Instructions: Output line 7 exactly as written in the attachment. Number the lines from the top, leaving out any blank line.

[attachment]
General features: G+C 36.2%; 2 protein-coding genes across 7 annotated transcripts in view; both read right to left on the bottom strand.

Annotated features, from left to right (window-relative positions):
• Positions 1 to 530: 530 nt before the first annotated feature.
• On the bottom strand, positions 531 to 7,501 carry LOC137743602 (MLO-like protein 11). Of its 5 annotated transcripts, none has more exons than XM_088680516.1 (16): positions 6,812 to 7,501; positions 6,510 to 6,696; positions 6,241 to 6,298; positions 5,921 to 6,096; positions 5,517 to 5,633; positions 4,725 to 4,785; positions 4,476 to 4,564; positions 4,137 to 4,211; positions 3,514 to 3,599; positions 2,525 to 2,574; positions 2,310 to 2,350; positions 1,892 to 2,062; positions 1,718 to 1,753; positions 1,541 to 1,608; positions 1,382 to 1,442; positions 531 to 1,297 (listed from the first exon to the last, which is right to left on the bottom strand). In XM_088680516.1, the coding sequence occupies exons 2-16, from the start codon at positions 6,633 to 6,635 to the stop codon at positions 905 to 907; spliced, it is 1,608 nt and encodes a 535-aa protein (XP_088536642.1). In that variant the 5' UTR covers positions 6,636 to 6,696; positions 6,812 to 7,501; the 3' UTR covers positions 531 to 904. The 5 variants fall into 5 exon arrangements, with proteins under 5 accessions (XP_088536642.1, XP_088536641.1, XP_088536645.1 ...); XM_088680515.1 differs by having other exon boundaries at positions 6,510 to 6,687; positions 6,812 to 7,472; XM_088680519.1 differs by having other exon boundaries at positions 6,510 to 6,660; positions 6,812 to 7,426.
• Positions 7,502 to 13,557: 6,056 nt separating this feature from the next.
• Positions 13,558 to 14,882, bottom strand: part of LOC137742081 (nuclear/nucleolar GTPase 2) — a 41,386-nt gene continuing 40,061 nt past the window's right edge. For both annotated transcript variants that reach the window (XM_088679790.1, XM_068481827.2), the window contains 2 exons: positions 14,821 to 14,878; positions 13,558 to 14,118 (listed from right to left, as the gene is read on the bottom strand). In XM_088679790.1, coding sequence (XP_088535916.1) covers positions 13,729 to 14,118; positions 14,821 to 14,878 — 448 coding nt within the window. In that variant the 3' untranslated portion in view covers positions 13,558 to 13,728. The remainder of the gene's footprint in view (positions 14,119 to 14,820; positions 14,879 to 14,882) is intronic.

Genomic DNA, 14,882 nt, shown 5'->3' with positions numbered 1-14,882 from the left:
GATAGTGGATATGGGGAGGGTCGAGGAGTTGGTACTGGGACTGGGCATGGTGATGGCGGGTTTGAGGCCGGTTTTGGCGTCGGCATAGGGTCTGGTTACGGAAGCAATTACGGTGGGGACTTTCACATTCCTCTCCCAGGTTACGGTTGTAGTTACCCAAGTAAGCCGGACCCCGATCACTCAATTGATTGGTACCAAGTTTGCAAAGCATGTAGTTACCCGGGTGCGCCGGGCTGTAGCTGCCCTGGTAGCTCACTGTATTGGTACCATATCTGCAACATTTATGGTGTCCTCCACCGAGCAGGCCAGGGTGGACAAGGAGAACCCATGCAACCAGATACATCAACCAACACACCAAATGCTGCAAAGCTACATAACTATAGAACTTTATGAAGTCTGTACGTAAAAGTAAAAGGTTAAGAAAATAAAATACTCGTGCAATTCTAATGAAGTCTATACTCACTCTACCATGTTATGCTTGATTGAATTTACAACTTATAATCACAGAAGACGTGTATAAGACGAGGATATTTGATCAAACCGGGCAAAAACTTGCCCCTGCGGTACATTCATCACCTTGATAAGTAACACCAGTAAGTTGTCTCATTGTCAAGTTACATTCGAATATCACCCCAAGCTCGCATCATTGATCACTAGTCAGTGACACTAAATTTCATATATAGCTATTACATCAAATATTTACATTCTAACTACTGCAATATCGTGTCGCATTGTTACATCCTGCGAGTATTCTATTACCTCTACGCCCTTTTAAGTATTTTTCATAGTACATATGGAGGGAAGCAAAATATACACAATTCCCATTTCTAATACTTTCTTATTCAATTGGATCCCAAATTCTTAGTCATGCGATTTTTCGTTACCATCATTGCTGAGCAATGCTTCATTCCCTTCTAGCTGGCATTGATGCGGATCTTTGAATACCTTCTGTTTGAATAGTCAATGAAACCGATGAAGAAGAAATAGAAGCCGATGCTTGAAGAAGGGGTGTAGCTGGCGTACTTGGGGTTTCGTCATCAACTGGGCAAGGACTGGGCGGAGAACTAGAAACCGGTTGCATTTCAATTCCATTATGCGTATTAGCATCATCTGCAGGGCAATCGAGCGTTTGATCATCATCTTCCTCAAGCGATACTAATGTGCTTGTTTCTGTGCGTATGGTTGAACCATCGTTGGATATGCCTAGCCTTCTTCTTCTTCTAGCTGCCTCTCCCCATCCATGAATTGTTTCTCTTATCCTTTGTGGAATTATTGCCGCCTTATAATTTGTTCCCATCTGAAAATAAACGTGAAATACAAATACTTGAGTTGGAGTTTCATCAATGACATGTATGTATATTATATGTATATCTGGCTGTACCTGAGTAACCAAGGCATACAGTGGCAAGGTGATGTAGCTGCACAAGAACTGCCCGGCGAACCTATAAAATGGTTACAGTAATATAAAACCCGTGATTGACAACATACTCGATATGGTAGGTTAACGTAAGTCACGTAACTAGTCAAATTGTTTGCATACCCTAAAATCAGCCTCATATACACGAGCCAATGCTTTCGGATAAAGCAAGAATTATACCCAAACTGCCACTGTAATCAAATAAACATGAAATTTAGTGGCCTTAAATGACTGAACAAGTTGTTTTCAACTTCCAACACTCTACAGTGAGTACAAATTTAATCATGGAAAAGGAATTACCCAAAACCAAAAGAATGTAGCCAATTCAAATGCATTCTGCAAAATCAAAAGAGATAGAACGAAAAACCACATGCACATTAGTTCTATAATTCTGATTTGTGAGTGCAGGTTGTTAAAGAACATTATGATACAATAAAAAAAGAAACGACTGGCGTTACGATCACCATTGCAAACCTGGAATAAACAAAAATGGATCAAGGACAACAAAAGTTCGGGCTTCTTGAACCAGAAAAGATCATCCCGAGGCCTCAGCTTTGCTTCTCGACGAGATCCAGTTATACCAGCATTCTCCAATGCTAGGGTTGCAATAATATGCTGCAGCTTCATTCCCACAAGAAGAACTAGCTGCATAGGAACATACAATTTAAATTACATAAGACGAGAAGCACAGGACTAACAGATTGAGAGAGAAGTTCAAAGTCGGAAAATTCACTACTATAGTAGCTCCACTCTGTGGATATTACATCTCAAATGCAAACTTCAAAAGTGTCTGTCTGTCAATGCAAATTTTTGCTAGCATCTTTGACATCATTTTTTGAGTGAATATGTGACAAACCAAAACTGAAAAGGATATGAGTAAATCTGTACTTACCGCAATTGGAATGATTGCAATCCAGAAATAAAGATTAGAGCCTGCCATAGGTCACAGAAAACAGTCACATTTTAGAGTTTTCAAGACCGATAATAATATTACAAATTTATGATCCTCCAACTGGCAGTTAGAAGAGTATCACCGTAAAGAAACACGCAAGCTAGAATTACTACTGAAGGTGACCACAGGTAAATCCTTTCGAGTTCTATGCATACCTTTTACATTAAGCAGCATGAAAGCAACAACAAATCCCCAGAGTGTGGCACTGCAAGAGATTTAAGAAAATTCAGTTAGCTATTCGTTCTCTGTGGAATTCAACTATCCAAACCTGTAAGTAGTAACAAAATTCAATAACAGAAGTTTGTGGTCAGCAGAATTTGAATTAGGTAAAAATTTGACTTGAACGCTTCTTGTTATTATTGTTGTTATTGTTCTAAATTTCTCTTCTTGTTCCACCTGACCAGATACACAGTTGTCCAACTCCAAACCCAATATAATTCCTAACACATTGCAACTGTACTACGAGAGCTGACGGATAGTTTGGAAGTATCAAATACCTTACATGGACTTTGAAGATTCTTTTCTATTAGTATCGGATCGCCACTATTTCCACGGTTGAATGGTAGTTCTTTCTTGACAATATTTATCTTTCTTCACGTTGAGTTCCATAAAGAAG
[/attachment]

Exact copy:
Genomic DNA, 14,882 nt, shown 5'->3' with positions numbered 1-14,882 from the left: